|St Angelo, Allen|
Submitted to: Chemistry and Biochemistry of Marine Food Products
Publication Type: Book / Chapter
Publication Acceptance Date: 4/11/1982
Publication Date: N/A
Citation: N/A Interpretive Summary:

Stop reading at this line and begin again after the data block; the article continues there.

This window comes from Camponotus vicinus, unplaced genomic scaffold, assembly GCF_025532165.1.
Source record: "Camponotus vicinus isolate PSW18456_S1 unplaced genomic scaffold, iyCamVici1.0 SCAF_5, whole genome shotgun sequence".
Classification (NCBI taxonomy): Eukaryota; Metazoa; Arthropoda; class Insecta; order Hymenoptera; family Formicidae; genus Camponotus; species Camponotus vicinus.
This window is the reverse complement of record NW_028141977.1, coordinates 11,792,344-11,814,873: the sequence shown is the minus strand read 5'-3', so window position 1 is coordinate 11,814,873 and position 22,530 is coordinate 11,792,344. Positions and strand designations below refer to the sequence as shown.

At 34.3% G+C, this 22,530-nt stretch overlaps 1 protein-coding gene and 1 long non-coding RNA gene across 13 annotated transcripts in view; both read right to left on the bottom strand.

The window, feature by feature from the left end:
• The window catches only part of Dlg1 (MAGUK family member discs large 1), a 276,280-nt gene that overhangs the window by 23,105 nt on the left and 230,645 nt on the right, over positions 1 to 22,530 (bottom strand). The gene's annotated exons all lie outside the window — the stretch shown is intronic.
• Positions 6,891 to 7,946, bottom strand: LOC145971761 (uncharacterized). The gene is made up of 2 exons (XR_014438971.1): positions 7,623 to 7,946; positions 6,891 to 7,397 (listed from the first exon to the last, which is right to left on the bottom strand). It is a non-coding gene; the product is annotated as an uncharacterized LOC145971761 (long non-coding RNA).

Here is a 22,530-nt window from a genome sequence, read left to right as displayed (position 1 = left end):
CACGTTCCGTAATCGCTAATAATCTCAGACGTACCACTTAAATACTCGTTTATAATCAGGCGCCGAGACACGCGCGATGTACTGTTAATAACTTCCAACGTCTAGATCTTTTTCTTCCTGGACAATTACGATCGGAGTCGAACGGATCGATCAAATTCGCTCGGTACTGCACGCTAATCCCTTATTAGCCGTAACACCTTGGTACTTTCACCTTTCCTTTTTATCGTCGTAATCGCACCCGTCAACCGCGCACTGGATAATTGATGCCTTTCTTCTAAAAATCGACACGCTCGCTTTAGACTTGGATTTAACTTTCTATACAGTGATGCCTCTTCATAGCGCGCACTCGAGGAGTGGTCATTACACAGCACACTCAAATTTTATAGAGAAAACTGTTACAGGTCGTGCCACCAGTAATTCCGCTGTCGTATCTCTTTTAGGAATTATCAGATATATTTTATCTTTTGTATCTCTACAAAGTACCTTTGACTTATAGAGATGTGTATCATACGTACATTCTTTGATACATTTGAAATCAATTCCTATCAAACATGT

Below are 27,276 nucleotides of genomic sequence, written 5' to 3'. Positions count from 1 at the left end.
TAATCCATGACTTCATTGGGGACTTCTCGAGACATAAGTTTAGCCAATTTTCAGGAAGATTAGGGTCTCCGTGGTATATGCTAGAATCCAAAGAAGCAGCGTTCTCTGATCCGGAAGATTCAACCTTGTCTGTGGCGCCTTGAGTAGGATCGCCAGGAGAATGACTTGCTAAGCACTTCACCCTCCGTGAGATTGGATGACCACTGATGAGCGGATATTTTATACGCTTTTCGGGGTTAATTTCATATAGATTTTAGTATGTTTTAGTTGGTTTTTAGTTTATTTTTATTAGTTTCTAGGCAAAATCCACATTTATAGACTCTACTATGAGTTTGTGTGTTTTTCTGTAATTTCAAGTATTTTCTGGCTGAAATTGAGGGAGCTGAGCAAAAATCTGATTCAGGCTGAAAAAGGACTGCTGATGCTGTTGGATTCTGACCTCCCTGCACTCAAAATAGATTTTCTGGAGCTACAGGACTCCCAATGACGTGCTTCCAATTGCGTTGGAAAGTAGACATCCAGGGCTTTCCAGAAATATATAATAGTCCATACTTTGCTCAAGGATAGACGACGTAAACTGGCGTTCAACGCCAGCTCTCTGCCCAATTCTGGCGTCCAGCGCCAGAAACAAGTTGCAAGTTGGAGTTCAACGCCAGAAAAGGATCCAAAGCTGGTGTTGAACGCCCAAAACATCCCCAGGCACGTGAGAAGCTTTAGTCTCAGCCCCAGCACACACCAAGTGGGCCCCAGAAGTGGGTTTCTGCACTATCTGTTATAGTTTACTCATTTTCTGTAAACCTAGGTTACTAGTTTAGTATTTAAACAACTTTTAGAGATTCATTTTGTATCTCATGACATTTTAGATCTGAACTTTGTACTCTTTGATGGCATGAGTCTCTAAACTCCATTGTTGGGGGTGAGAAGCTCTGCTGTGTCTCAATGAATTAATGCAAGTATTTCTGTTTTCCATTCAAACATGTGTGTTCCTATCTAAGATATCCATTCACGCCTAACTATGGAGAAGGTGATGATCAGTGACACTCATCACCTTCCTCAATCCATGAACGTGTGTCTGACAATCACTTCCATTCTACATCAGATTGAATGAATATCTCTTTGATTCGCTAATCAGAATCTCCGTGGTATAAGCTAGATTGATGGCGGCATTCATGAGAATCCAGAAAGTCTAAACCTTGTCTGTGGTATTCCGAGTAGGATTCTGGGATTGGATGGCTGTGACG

Technical Abstract: The sea is where seafood lives so, to get the freshest and most flavorful seafood, one should catch it, net it, dig it, trap it, or purchase it from local grocers or dockside fishermen as soon as possible after it is available. For most consumers, however, this is not possible unless costly means are used to retain the fresh quality. Usually the products must be processed by methods that can affect final product flavor. Simple and reliable methods for measuring seafood flavor and quality, such as the rapid unconventional gas chromatographic method of Dupuy and co-workers applied to salad oils and dressing (Dupuy et al. 1973, 1977), peanut products (Fore et al. 1976), soy protein products (Rayner et al. 1978), or oyster liquor and trout (Dupuy et al. 1978) are urgently needed. The purpose of this research is to determine if the rapid, direct gas chromatographic method of Dupuy et al. (1978) could be used to measure the effects of processing on the flavor volatiles in clam juice that will be used ultimately for flavoring clam products as mentioned by Sipos et al. (1979), or for clam-flavored snack dips, a new product currently entering the consumer market.